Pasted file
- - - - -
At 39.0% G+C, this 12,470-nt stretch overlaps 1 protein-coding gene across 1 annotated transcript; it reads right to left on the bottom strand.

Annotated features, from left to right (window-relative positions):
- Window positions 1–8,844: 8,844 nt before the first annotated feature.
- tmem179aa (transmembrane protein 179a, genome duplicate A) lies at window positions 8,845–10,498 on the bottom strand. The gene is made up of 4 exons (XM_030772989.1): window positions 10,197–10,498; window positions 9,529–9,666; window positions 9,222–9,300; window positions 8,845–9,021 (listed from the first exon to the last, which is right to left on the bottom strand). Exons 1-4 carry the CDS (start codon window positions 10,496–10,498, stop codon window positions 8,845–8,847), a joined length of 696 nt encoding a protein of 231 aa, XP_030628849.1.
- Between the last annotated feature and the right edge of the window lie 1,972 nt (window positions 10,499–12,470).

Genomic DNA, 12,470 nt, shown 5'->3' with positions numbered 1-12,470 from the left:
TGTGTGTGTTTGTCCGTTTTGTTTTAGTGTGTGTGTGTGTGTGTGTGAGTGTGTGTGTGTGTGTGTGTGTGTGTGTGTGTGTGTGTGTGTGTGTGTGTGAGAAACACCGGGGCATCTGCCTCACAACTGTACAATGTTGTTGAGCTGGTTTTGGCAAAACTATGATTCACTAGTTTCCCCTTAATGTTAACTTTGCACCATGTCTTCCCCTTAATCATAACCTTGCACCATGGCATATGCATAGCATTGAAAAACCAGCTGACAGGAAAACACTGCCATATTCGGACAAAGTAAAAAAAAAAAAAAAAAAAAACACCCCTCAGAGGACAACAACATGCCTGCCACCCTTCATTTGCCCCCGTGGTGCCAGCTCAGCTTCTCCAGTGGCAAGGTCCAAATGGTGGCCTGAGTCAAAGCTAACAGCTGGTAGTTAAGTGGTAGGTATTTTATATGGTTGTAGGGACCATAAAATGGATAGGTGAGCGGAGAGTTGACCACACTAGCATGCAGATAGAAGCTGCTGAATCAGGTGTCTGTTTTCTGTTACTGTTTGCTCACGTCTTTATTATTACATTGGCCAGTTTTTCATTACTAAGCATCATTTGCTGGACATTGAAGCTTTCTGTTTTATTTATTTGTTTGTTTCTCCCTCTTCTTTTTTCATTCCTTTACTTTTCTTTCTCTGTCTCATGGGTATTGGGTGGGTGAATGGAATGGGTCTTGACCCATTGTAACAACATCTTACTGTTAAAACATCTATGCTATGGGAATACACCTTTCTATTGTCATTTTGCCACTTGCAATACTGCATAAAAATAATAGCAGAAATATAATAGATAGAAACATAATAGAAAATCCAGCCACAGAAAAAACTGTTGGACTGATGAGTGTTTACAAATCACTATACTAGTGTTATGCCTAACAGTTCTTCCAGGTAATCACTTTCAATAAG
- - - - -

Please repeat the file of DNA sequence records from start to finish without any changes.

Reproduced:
At 39.0% G+C, this 12,470-nt stretch overlaps 1 protein-coding gene across 1 annotated transcript; it reads right to left on the bottom strand.

Annotated features, from left to right (window-relative positions):
- Window positions 1–8,844: 8,844 nt before the first annotated feature.
- tmem179aa (transmembrane protein 179a, genome duplicate A) lies at window positions 8,845–10,498 on the bottom strand. The gene is made up of 4 exons (XM_030772989.1): window positions 10,197–10,498; window positions 9,529–9,666; window positions 9,222–9,300; window positions 8,845–9,021 (listed from the first exon to the last, which is right to left on the bottom strand). Exons 1-4 carry the CDS (start codon window positions 10,496–10,498, stop codon window positions 8,845–8,847), a joined length of 696 nt encoding a protein of 231 aa, XP_030628849.1.
- Between the last annotated feature and the right edge of the window lie 1,972 nt (window positions 10,499–12,470).

Genomic DNA, 12,470 nt, shown 5'->3' with positions numbered 1-12,470 from the left:
TGTGTGTGTTTGTCCGTTTTGTTTTAGTGTGTGTGTGTGTGTGTGTGAGTGTGTGTGTGTGTGTGTGTGTGTGTGTGTGTGTGTGTGTGTGTGTGTGTGAGAAACACCGGGGCATCTGCCTCACAACTGTACAATGTTGTTGAGCTGGTTTTGGCAAAACTATGATTCACTAGTTTCCCCTTAATGTTAACTTTGCACCATGTCTTCCCCTTAATCATAACCTTGCACCATGGCATATGCATAGCATTGAAAAACCAGCTGACAGGAAAACACTGCCATATTCGGACAAAGTAAAAAAAAAAAAAAAAAAAAACACCCCTCAGAGGACAACAACATGCCTGCCACCCTTCATTTGCCCCCGTGGTGCCAGCTCAGCTTCTCCAGTGGCAAGGTCCAAATGGTGGCCTGAGTCAAAGCTAACAGCTGGTAGTTAAGTGGTAGGTATTTTATATGGTTGTAGGGACCATAAAATGGATAGGTGAGCGGAGAGTTGACCACACTAGCATGCAGATAGAAGCTGCTGAATCAGGTGTCTGTTTTCTGTTACTGTTTGCTCACGTCTTTATTATTACATTGGCCAGTTTTTCATTACTAAGCATCATTTGCTGGACATTGAAGCTTTCTGTTTTATTTATTTGTTTGTTTCTCCCTCTTCTTTTTTCATTCCTTTACTTTTCTTTCTCTGTCTCATGGGTATTGGGTGGGTGAATGGAATGGGTCTTGACCCATTGTAACAACATCTTACTGTTAAAACATCTATGCTATGGGAATACACCTTTCTATTGTCATTTTGCCACTTGCAATACTGCATAAAAATAATAGCAGAAATATAATAGATAGAAACATAATAGAAAATCCAGCCACAGAAAAAACTGTTGGACTGATGAGTGTTTACAAATCACTATACTAGTGTTATGCCTAACAGTTCTTCCAGGTAATCACTTTCAATAAG